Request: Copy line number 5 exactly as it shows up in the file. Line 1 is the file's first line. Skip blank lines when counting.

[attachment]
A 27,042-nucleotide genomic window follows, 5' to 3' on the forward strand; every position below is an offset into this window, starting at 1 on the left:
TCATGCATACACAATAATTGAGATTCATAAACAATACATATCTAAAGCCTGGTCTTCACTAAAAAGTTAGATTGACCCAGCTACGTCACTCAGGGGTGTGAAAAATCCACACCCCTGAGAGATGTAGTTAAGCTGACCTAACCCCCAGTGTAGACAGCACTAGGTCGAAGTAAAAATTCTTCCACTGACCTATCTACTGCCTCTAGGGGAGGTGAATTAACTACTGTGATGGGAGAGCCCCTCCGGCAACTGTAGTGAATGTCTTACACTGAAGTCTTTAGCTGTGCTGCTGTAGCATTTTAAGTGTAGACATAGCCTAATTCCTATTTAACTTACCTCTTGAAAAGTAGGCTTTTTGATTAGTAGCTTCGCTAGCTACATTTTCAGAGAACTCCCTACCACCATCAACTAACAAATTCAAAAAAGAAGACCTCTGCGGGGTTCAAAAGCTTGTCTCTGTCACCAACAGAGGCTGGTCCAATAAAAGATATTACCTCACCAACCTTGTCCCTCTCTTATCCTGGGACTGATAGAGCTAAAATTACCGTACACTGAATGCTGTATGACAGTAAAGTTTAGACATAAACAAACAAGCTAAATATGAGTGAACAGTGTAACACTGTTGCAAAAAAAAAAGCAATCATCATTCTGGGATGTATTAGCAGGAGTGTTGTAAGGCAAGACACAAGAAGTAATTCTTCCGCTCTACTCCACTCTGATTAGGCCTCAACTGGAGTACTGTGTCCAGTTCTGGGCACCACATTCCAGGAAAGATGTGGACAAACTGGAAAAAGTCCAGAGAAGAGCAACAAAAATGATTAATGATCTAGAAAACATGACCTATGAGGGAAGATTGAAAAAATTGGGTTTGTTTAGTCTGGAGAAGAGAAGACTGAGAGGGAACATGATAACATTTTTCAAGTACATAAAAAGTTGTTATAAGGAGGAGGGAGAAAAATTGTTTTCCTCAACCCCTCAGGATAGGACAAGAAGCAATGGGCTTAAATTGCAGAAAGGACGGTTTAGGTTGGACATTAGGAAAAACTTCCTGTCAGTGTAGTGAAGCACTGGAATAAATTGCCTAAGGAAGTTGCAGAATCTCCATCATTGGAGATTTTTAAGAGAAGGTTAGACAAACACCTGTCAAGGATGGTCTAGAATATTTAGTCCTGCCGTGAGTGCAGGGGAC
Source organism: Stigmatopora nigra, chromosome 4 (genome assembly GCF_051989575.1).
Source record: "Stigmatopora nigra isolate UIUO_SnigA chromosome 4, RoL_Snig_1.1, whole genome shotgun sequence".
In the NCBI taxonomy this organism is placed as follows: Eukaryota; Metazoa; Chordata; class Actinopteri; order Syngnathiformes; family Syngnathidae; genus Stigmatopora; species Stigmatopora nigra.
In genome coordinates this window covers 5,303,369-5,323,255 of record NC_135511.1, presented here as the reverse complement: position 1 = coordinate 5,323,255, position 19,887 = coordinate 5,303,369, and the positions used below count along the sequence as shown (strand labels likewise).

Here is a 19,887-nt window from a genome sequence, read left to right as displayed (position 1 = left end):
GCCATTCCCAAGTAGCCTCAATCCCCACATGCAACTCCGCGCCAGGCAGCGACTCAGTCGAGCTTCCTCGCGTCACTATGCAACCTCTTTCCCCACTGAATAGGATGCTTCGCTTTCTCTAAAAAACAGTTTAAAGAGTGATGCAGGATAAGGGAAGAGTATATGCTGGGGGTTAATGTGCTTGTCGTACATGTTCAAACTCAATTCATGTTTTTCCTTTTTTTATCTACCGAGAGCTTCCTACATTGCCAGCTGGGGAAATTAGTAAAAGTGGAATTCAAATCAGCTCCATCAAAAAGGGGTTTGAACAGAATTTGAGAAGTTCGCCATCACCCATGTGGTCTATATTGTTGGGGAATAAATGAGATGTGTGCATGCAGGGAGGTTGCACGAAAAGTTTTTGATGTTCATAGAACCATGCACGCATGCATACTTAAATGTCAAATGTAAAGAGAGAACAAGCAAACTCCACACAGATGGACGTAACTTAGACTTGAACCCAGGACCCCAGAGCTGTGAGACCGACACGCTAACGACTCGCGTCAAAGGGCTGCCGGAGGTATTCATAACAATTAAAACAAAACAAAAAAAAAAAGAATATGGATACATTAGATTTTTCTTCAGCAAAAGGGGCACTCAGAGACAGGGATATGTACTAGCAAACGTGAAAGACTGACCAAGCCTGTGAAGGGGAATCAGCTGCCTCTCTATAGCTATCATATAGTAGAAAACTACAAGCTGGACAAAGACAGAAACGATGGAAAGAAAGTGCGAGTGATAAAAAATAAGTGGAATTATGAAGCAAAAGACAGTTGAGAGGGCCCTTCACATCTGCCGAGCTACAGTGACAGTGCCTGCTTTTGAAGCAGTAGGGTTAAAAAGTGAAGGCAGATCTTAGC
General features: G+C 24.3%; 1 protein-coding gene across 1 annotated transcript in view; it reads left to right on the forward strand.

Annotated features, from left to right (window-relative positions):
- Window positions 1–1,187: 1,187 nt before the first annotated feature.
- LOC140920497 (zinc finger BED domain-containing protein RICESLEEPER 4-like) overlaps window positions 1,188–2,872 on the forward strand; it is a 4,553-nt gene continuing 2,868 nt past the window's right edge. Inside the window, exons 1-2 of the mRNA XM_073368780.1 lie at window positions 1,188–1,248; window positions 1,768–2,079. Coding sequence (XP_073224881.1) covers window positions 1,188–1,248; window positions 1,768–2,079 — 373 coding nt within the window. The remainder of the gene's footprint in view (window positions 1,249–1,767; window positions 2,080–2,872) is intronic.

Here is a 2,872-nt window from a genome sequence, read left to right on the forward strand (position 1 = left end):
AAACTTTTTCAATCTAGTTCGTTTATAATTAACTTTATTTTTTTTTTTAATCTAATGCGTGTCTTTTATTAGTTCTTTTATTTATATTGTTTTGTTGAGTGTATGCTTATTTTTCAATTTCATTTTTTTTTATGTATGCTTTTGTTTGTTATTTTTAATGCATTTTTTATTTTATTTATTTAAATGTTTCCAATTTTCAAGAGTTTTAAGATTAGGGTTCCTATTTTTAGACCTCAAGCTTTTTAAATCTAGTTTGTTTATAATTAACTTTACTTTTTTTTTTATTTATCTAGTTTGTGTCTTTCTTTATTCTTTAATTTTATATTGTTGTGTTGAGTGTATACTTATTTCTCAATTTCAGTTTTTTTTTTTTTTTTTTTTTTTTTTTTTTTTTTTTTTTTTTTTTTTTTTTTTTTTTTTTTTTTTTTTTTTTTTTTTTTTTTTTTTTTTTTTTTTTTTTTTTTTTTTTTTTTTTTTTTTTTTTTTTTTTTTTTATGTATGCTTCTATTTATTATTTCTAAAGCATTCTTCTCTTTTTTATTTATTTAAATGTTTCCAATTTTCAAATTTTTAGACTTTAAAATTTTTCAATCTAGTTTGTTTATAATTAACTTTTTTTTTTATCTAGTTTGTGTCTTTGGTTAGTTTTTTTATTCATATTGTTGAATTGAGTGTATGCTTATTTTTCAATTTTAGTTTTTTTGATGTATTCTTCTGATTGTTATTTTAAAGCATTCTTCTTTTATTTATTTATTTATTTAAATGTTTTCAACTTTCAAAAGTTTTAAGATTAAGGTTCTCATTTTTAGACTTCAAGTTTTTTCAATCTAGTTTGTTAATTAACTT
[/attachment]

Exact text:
In the NCBI taxonomy this organism is placed as follows: Eukaryota; Metazoa; Chordata; class Actinopteri; order Syngnathiformes; family Syngnathidae; genus Stigmatopora; species Stigmatopora nigra.